How many times have we heard of a cashier at a fast food joint refuse service to a customer simply because of the police uniform he or she was wearing? How about the nasty notes left on a bill referencing the customer’s occupation?
There are a lot of these cases. When we hear these the first instinct is to spread the word and boycott the business. Is that effective? Is it even appropriate?
Do we have the power to effect change if all the cops in America boycott said businesses? What if they are privately owned versus franchised? Does it make a difference if the offending party is a server or cashier or a store manager or owner…?
I may have only anecdotal evidence. But less break it down even more..
WHAT’S OUR GOAL …?
After being treated like a second-class citizen and unwanted guest in an establishment we usually want the business and public to understand that is not right and to have someone apologize. And for most cases I would say that the corporate offices do…and announce that the said employee has been terminated or will receive discipline and training.
That may not happen if the business is small and privately owned. I have seen some of those business owners double-down on their police hatred rhetoric.
See an example of local pizza truck owner. (Link below)
I’m not sure if anyone has the statistics to clarify if these boycotts have been affecting the bottom line of these different businesses. My personal guess is that several entities have been affected by the choices of what they will allow and or promote. See ratings for NFL, NBA, etc. since the Kneeling incident and protests. I’m sure there are marketing companies that could weigh in on the particulars…
HOW MANY ARE THERE THAT WE SHOULD BOYCOTT?
So if we agree that it isn’t necessary to boycott large scale businesses IF their corporate offices apologize… then that leaves us with the companies that refuse to acknowledge their ignorant stance or companies that actively promulgate their hateful and hypocritical stance.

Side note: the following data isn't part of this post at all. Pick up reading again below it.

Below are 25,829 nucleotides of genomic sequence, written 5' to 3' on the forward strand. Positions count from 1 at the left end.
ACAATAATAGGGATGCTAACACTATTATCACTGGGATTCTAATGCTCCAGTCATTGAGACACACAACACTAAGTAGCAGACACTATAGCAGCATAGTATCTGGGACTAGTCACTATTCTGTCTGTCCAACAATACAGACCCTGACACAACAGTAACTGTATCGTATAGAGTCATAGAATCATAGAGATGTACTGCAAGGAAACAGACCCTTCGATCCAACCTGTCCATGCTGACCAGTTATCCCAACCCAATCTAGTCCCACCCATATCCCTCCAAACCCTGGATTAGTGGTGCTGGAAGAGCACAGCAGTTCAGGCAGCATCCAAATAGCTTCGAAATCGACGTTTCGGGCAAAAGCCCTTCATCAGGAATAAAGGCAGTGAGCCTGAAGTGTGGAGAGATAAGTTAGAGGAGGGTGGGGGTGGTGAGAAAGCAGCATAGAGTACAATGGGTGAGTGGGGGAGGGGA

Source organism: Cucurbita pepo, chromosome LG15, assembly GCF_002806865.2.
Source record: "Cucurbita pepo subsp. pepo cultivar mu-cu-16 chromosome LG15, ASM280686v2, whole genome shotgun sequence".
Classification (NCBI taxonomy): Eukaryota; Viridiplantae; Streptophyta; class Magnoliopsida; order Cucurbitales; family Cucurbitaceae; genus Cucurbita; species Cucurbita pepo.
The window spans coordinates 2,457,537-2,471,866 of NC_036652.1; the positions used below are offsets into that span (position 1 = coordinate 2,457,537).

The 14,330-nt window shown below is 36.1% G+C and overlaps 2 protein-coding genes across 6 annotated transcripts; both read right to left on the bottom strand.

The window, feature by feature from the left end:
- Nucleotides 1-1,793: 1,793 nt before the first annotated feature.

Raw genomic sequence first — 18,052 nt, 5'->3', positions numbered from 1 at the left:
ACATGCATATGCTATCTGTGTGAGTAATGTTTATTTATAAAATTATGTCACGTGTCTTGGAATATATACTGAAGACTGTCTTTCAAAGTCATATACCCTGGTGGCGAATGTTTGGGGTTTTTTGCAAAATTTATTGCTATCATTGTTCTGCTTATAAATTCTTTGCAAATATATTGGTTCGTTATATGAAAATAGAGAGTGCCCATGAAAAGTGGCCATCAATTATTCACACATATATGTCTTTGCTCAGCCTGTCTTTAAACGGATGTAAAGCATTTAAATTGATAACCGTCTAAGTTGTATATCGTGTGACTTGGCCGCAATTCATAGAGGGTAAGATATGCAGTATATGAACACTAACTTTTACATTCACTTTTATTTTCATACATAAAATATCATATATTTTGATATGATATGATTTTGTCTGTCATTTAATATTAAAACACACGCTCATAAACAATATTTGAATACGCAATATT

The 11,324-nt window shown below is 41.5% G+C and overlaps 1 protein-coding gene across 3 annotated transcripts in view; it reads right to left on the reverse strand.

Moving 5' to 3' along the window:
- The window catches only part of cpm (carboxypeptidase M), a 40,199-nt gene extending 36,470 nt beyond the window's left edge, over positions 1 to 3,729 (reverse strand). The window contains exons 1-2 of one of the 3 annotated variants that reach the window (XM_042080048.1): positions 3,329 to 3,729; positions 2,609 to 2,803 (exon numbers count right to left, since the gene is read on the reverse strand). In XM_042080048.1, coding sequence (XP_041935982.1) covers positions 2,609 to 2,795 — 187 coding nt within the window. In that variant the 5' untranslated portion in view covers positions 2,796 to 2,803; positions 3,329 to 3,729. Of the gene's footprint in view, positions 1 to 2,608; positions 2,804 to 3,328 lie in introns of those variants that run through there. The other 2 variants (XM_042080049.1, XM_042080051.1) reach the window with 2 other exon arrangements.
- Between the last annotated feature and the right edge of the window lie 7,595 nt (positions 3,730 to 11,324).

Let’s look at the ones that have openly supported convicted cop killers, honored habitual career criminals or domestic terrorist organizations… You know the groups that stand for peace and equity while calling for the dismantling of American Policing.
“JUST GIVE ME A LIST OF THE COMPANIES …”
Ben and Jerry’s Ice Cream, “Defund the Police and Invest in Our Communities” is a current headline to What’s New link on their site. Oh, and they have also supporting the killer of Philadelphia Police Officer Danny Faulkner who was murdered in front of several eyewitnesses on the morning of December 9, 1981 for years. So hopefully no cop or cops’ family members ever buy that ice cream ever again. How many other customers across the nation and world still do though?
The NFL and NBA, NFL putting the names of convicted career criminals on their shirts and helmets because they were shot; justifiably so; by police. LeBron James of the NBA threatening retaliation against a police officer who shot a person that was about to stab another with a knife. He deleted the tweet, made a backhanded explanation, and the NBA ignored it.
Coca-Cola, “Let’s try to be less white” is a slide in their employee training curriculum. Did they ever apologize or attempt to justify it? Do you realize how many Coca-Cola branded items there are out there??… “I’m not ordering anymore Coke. Only Fresca, water or Sprite for me for now on”… -insert face palm-
WHAT ABOUT SUCH-AND-SUCH AND THAT OTHER COMPANY?
Honestly the list is never-ending. Where do we draw the line? Do we even have alternative sneaker companies then Nike? Yeah, how about Under Armour; they support the military! Yes, but they additionally support other organizations and causes that are anti-police.
“Above all, it’s about going home at the end of the shift … “
We couldn’t agree more.
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